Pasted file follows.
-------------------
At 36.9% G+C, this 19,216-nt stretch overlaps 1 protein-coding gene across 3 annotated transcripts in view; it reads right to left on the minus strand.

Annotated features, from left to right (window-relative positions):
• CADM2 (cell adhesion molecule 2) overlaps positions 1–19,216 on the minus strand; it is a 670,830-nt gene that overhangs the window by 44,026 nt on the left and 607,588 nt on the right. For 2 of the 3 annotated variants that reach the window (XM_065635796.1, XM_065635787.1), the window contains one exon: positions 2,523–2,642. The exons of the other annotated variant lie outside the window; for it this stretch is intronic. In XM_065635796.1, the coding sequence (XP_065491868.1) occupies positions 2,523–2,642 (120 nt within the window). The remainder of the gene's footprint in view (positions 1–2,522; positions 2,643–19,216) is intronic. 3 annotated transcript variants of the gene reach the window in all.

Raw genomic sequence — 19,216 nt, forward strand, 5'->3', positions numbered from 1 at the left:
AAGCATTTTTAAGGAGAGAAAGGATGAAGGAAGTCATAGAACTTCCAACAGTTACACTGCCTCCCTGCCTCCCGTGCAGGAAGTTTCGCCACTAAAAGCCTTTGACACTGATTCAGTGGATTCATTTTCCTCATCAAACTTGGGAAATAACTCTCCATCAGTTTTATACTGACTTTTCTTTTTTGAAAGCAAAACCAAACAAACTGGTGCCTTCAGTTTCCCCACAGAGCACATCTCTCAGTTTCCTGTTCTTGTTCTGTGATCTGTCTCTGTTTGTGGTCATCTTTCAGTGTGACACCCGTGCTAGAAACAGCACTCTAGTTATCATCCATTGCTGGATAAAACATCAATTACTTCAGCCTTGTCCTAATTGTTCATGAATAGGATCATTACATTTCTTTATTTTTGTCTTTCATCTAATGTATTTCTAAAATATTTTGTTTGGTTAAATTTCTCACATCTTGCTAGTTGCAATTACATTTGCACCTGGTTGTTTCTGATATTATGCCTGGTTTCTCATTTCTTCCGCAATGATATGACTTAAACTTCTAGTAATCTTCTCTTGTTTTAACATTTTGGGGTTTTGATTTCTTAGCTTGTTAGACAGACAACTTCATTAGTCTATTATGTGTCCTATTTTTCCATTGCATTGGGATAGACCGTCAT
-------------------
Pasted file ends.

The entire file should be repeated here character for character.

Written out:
At 36.9% G+C, this 19,216-nt stretch overlaps 1 protein-coding gene across 3 annotated transcripts in view; it reads right to left on the minus strand.

Annotated features, from left to right (window-relative positions):
• CADM2 (cell adhesion molecule 2) overlaps positions 1–19,216 on the minus strand; it is a 670,830-nt gene that overhangs the window by 44,026 nt on the left and 607,588 nt on the right. For 2 of the 3 annotated variants that reach the window (XM_065635796.1, XM_065635787.1), the window contains one exon: positions 2,523–2,642. The exons of the other annotated variant lie outside the window; for it this stretch is intronic. In XM_065635796.1, the coding sequence (XP_065491868.1) occupies positions 2,523–2,642 (120 nt within the window). The remainder of the gene's footprint in view (positions 1–2,522; positions 2,643–19,216) is intronic. 3 annotated transcript variants of the gene reach the window in all.

Raw genomic sequence — 19,216 nt, forward strand, 5'->3', positions numbered from 1 at the left:
AAGCATTTTTAAGGAGAGAAAGGATGAAGGAAGTCATAGAACTTCCAACAGTTACACTGCCTCCCTGCCTCCCGTGCAGGAAGTTTCGCCACTAAAAGCCTTTGACACTGATTCAGTGGATTCATTTTCCTCATCAAACTTGGGAAATAACTCTCCATCAGTTTTATACTGACTTTTCTTTTTTGAAAGCAAAACCAAACAAACTGGTGCCTTCAGTTTCCCCACAGAGCACATCTCTCAGTTTCCTGTTCTTGTTCTGTGATCTGTCTCTGTTTGTGGTCATCTTTCAGTGTGACACCCGTGCTAGAAACAGCACTCTAGTTATCATCCATTGCTGGATAAAACATCAATTACTTCAGCCTTGTCCTAATTGTTCATGAATAGGATCATTACATTTCTTTATTTTTGTCTTTCATCTAATGTATTTCTAAAATATTTTGTTTGGTTAAATTTCTCACATCTTGCTAGTTGCAATTACATTTGCACCTGGTTGTTTCTGATATTATGCCTGGTTTCTCATTTCTTCCGCAATGATATGACTTAAACTTCTAGTAATCTTCTCTTGTTTTAACATTTTGGGGTTTTGATTTCTTAGCTTGTTAGACAGACAACTTCATTAGTCTATTATGTGTCCTATTTTTCCATTGCATTGGGATAGACCGTCAT